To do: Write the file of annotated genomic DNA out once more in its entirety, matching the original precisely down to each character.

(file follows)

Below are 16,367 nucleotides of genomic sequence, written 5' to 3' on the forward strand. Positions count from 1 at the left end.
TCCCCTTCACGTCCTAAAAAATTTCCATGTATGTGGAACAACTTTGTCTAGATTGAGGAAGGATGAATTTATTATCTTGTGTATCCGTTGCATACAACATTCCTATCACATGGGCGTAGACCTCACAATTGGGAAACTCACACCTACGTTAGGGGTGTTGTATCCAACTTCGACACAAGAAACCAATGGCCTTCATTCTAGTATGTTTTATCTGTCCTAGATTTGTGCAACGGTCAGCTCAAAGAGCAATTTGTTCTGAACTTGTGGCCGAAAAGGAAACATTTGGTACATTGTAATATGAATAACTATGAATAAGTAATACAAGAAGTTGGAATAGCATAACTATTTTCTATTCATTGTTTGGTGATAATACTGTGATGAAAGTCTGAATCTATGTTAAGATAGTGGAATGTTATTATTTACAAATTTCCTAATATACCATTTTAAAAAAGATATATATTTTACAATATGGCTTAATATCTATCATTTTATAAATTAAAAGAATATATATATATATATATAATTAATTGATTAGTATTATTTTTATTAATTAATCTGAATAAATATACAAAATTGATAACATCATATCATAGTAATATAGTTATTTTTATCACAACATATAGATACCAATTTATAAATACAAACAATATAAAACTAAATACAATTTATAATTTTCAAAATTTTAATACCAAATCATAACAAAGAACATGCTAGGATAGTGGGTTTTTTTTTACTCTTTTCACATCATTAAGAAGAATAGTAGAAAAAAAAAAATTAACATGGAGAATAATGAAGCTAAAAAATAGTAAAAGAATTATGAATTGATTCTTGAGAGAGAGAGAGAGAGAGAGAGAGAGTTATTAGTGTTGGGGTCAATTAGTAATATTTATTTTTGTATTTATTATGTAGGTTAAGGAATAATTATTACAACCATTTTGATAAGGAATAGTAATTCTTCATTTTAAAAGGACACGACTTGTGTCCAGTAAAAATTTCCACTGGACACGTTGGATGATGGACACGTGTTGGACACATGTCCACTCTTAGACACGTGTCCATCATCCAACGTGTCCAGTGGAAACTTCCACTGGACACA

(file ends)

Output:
Below are 16,367 nucleotides of genomic sequence, written 5' to 3' on the forward strand. Positions count from 1 at the left end.
TCCCCTTCACGTCCTAAAAAATTTCCATGTATGTGGAACAACTTTGTCTAGATTGAGGAAGGATGAATTTATTATCTTGTGTATCCGTTGCATACAACATTCCTATCACATGGGCGTAGACCTCACAATTGGGAAACTCACACCTACGTTAGGGGTGTTGTATCCAACTTCGACACAAGAAACCAATGGCCTTCATTCTAGTATGTTTTATCTGTCCTAGATTTGTGCAACGGTCAGCTCAAAGAGCAATTTGTTCTGAACTTGTGGCCGAAAAGGAAACATTTGGTACATTGTAATATGAATAACTATGAATAAGTAATACAAGAAGTTGGAATAGCATAACTATTTTCTATTCATTGTTTGGTGATAATACTGTGATGAAAGTCTGAATCTATGTTAAGATAGTGGAATGTTATTATTTACAAATTTCCTAATATACCATTTTAAAAAAGATATATATTTTACAATATGGCTTAATATCTATCATTTTATAAATTAAAAGAATATATATATATATATATAATTAATTGATTAGTATTATTTTTATTAATTAATCTGAATAAATATACAAAATTGATAACATCATATCATAGTAATATAGTTATTTTTATCACAACATATAGATACCAATTTATAAATACAAACAATATAAAACTAAATACAATTTATAATTTTCAAAATTTTAATACCAAATCATAACAAAGAACATGCTAGGATAGTGGGTTTTTTTTTACTCTTTTCACATCATTAAGAAGAATAGTAGAAAAAAAAAAATTAACATGGAGAATAATGAAGCTAAAAAATAGTAAAAGAATTATGAATTGATTCTTGAGAGAGAGAGAGAGAGAGAGAGAGAGTTATTAGTGTTGGGGTCAATTAGTAATATTTATTTTTGTATTTATTATGTAGGTTAAGGAATAATTATTACAACCATTTTGATAAGGAATAGTAATTCTTCATTTTAAAAGGACACGACTTGTGTCCAGTAAAAATTTCCACTGGACACGTTGGATGATGGACACGTGTTGGACACATGTCCACTCTTAGACACGTGTCCATCATCCAACGTGTCCAGTGGAAACTTCCACTGGACACA